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(major depressive disorder) is a common and serious medical illness that
negatively affects how you feel, the way you think and how you act.
Fortunately, it is also treatable. Depression causes feelings of sadness and/or
a loss of interest in activities you once enjoyed. It can lead to a variety of
emotional and physical problems and can decrease your ability to function at
work and at home

Depression affects an estimated one in 15
adults (6.7%) in any given year. And one in six people (16.6%) will experience
depression at some time in their life. Depression can occur at any time, but on
average, first appears during the late teens to mid-20s. Women are more likely
than men to experience depression. Some studies show that one-third of women
will experience a major depressive episode in their lifetime. There is a high
degree of heritability (approximately 40%) when first-degree relatives
(parents/children/siblings) have depression.


The medical community does not fully
understand the causes of depression. There are many possible causes, and
sometimes, various factors combine to trigger symptoms.

Factors that are likely to play a role

ü genetic

ü changes
in the brain’s neurotransmitter levels

ü environmental

ü psychological
and social factors

ü additional
conditions, such as bipolar disorder


People who have depression will experience
some or all of the following symptoms almost every day for at least two weeks:


ü Feelings
of hopelessness, helplessness, emptiness, worthlessness, or guilt

ü Low
energy, fatigue

ü Irritability,
restlessness, anxiety

ü Slowed
thinking, speaking, or movement

ü Loss
of interest in activities they once enjoyed

ü Trouble
concentrating, remembering, or making decisions

ü Loss
of appetite, or eating too much

ü Weight
gain or loss

ü Trouble
sleeping, or sleeping too much

ü Headache,
stomachache, and other aches and pains that do not have a clear physical cause

ü Persistent
sad or empty mood

Some people with depression will
experience many of these symptoms. Others will have just a few. The severity of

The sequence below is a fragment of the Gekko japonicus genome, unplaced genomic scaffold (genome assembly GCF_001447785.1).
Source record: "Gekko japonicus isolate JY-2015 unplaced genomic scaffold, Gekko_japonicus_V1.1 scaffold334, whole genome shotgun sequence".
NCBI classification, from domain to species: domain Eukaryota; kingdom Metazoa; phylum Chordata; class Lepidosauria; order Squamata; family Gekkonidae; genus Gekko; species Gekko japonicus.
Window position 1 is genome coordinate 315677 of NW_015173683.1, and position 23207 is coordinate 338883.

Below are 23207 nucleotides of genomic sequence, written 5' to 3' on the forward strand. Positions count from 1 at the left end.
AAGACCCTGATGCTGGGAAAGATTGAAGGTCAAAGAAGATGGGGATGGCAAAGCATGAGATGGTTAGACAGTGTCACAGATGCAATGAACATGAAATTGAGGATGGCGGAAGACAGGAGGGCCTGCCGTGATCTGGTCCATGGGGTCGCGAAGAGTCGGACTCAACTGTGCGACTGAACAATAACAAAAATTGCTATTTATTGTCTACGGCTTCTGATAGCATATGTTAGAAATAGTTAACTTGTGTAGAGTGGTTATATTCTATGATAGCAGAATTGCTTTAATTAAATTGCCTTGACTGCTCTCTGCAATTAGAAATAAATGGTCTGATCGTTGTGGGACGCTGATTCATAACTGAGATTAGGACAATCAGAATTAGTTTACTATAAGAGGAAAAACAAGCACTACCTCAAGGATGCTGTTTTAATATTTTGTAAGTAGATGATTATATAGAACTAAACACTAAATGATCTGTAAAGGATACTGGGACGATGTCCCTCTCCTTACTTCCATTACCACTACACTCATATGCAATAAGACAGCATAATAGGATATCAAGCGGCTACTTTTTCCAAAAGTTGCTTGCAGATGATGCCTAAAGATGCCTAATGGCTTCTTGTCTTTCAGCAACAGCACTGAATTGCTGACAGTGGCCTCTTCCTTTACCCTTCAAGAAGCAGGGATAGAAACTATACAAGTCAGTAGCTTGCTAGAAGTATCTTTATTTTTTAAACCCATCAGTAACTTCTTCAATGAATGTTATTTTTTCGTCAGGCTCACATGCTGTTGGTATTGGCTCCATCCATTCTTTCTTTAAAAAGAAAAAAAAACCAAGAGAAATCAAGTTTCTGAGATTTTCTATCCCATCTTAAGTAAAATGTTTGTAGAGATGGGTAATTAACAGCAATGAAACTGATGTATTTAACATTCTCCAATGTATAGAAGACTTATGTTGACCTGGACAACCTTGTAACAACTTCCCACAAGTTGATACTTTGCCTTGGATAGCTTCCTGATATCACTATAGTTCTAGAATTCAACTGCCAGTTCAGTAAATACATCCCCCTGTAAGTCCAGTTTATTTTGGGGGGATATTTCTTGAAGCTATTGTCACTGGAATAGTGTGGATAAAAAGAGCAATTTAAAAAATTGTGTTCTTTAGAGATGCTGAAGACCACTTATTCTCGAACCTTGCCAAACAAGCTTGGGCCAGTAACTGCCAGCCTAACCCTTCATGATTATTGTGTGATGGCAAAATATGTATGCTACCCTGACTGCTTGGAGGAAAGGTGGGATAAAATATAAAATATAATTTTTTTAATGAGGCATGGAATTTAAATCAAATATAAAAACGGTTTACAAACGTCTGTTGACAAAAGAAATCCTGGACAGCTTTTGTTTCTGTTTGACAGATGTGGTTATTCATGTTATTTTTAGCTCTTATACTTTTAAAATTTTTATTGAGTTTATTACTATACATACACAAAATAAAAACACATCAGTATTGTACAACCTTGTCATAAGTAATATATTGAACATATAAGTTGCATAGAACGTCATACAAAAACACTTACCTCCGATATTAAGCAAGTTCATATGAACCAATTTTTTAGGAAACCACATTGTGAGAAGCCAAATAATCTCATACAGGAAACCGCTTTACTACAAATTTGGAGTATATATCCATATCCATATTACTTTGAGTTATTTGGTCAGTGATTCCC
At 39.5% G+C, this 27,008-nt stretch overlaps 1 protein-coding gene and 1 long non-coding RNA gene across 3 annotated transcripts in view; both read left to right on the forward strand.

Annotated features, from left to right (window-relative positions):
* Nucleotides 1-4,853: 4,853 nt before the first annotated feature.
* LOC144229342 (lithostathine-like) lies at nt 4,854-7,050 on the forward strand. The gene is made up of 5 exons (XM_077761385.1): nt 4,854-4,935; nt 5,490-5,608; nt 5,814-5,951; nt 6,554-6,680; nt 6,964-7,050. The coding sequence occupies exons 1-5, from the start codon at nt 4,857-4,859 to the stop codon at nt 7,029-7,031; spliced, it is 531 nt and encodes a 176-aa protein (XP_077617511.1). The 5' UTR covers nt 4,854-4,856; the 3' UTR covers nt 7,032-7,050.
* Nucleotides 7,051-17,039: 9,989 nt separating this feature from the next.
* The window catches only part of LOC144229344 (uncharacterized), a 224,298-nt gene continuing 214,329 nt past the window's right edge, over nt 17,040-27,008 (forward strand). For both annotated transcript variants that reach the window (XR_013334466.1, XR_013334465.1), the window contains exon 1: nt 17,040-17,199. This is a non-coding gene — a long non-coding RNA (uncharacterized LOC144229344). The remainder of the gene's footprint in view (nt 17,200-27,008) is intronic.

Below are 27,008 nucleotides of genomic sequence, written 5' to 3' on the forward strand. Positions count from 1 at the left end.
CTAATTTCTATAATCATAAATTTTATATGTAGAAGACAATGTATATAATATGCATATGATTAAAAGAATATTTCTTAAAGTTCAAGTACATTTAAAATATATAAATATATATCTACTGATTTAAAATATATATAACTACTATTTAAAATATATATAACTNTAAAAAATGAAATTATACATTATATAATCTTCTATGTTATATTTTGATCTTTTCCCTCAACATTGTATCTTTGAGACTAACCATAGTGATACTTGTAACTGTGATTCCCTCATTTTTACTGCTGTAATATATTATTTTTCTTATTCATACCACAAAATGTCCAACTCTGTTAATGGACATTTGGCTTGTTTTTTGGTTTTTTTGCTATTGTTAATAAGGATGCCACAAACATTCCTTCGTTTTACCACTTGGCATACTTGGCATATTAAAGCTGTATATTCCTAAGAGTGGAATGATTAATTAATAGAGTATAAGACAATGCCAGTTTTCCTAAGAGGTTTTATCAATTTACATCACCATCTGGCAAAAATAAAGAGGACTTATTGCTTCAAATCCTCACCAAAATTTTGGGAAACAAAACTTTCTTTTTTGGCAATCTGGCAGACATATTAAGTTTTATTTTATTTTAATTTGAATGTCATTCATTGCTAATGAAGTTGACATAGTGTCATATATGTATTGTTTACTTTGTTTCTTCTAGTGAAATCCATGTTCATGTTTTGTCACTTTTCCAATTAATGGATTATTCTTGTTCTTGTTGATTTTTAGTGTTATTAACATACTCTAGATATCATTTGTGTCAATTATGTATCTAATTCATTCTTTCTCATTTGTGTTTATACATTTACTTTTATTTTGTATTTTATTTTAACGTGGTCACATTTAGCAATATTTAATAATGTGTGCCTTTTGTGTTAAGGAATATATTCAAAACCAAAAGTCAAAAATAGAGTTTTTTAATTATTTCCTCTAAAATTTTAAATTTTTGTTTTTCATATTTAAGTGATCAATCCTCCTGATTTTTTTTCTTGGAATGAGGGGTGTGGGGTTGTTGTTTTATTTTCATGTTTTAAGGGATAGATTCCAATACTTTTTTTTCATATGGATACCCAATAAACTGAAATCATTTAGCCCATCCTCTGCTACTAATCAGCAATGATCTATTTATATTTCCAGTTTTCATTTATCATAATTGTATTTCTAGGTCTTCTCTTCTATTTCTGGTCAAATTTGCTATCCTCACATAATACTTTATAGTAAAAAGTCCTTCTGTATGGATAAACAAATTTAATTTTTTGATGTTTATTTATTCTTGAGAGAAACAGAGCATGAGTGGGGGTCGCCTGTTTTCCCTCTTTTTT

depression symptoms can range from mild to severe enough to impact the person's
day-to-day life.


The typical treatment for depression
includes antidepressants or other medications, psychotherapy (talk therapy), or
a combination of the two interventions. Personalizing treatment to the
individual can increase the chances that it will be successful.

Antidepressants are a class of drugs used
to treat depression. They include the following types:

ü Selective
serotonin reuptake inhibitors (SSRIs) are often the first drugs doctors
prescribe for depression. These drugs affect the chemical messenger, serotonin,
which helps to regulate mood. Low serotonin levels have been linked to

ü Serotonin-norepinephrine
reuptake inhibitors (SNRIs) work on two brain chemicals—serotonin and

ü Atypical
antidepressants act on the brain in a different way from other antidepressants.
These drugs may be an option for people who have not found relief from SSRIs or

Sometimes doctors will prescribe another
type of medication—such as an anti-anxiety drug, antipsychotic medicine, or
stimulant—along with the antidepressant. Antidepressants can take up to four
weeks to start working. It can take a few tries to find the best drug and
dosage combination that will relieve your depression.



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